” Organ Morgan” was an adaptation of an earlier work, “Morgan Morris” and included British folk elements enriched with the Latin inflections of France’s drums. Ballamy led off the solos on tenor followed by Warren on exuberantly percussive piano and finally France at the drums with another colourful and frequently stunning solo.

Given the location Warren chose to move away from the Dylan Thomas repertoire and concluded the quartet’s performance with his own composition “Hymn”, inspired by the words of the Welsh hymn writer Ann Griffiths (1776-1805). Warren’s solo piano was eventually joined by Ballamy’s soft and breathy tenor with bass and drums being added incrementally. The only conventional jazz solo came from the leader as the performance ended on a suitably elegiac note.

The quartet were given a great reception by a near capacity crowd and the concert represented something of a triumph for Warren who had played beautifully throughout. Minor criticisms would include occasional mixing problems and the slightly formal air that permeated the music on this first performance. If the tour goes ahead subsequent appearances should be even better as the musicians familiarise themselves with the material and begin to open up more. Nevertheless there was much here to enjoy from some of the most respected musicians on the UK jazz scene. 


The Norwegian saxophonist and composer Marius Neset burst on to the international jazz scene with the release of his 2011 album “Golden Xplosion” which appeared on the Cardiff based Edition label.  This UK connection made him a popular figure with British jazz audiences and the even more ambitious follow up “Birds” (Edition, 2013) consolidated his reputation even further.

Neset, now twenty nine, has played live in the UK on many occasions bewitching audiences everywhere with his skill, daring and sheer natural talent. He’s something of a showman and his live shows are among the most energetic and exciting around. However following his move to the Munich based ACT label for the release of” Lion”, his most ambitious recording yet featuring the large ensemble the Trondheim Jazz Orchestra, it’s possible that UK audiences may have to get used to seeing rather less of him. Hence my decision to check him out for a fourth time at his performance at Brecon Cathedral. Previous sightings have been of the quartet at Much Wenlock and at Cheltenham Jazz Festival plus the intimate, and very different, duo with tuba player Daniel Herskedal at Dempsey’s in Cardiff.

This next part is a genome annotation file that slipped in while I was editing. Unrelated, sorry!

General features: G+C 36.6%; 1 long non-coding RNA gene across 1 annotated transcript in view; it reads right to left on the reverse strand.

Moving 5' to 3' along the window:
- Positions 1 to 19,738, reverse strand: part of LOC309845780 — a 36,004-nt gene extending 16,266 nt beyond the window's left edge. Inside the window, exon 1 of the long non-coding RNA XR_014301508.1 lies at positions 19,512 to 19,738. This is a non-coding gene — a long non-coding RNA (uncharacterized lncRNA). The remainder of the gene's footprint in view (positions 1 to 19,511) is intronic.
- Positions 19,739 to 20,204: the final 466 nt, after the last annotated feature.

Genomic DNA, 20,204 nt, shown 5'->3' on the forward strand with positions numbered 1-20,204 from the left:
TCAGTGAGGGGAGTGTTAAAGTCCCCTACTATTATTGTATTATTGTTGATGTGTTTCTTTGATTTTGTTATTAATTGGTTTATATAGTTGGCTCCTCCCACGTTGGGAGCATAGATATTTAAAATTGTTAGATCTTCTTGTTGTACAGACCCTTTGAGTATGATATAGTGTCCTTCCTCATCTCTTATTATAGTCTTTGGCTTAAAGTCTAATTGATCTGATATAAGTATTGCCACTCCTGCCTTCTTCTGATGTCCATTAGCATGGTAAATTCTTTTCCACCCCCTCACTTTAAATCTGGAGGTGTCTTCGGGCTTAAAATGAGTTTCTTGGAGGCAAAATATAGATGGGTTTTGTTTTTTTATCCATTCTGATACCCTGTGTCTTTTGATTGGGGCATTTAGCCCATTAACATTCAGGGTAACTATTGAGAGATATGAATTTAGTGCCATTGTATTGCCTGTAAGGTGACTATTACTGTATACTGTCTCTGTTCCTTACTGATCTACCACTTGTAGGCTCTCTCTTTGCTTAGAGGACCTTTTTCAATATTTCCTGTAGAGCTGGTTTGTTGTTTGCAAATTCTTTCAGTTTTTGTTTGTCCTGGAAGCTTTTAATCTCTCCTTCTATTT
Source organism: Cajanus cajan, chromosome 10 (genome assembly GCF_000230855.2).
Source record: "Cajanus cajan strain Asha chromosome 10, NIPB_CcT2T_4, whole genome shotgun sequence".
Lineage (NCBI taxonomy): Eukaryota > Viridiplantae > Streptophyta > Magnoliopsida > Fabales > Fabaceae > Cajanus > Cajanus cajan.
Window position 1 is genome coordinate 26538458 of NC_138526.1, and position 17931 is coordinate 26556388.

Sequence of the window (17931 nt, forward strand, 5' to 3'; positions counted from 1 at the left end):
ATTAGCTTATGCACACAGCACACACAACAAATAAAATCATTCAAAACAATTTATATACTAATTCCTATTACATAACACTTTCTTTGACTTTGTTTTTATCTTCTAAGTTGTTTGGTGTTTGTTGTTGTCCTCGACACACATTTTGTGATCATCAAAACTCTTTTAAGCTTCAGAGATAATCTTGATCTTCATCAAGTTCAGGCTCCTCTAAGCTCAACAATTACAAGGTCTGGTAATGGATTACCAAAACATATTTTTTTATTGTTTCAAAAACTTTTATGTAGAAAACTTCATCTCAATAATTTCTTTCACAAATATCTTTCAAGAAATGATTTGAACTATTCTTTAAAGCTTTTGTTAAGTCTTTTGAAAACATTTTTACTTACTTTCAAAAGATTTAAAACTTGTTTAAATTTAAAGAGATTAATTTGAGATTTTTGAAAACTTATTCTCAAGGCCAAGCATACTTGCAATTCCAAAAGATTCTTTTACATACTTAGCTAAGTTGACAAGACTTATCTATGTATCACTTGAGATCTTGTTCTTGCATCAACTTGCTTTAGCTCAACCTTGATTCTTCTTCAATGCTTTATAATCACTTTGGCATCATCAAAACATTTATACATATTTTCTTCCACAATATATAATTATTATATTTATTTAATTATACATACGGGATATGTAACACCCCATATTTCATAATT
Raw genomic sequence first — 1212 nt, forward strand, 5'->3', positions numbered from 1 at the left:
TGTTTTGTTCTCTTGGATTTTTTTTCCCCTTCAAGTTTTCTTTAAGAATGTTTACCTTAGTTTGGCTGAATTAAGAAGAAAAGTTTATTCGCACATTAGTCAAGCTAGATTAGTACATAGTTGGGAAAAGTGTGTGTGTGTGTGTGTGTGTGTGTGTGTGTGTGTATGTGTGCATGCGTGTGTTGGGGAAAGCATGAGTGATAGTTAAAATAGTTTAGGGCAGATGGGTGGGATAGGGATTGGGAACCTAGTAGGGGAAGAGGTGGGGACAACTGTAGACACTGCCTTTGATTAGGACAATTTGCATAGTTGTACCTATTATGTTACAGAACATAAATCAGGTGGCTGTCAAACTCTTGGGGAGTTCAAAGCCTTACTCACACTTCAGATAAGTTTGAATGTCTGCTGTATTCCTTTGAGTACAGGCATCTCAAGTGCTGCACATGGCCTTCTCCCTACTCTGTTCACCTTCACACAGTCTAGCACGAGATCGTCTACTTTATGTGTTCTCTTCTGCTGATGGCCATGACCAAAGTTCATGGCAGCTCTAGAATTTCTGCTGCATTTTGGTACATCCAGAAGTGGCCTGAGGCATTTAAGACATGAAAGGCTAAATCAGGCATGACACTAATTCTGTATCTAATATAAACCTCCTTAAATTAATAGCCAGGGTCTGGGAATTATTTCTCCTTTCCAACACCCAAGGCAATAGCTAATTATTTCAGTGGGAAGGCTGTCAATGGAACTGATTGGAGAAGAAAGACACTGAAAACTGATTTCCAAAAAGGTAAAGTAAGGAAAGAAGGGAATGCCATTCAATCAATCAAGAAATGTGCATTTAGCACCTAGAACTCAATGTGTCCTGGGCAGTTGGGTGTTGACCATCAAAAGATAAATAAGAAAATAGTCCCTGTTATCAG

Neset’s regular working unit is a quartet featuring British pianist Ivo Neame and Swedish drummer Anton Eger, both of the trio Phronesis. Phronesis bassist Jasper Hoiby also appears on both “Golden Xplosion” and “Birds” but doesn’t always feature in the live shows. Although present at Brecon as a member of Kairos 4tet (who had played elsewhere earlier in the day) his place was taken tonight by Neame’s Loop Collective colleague Dave Manington.

As ever this was a wildly exciting Neset show that began with the title track of “Birds”, the leader beginning on solo soprano sax, his percolating Morse code motifs gradually drawing in Neame, Manington and Eger to create ever more intricate, tightly knit patterns. Neame took the first solo as Neset switched to tenor and the piece was climaxed by a drum feature from the theatrical but prodigiously talented Eger, the Swede is as much a showman as Neset.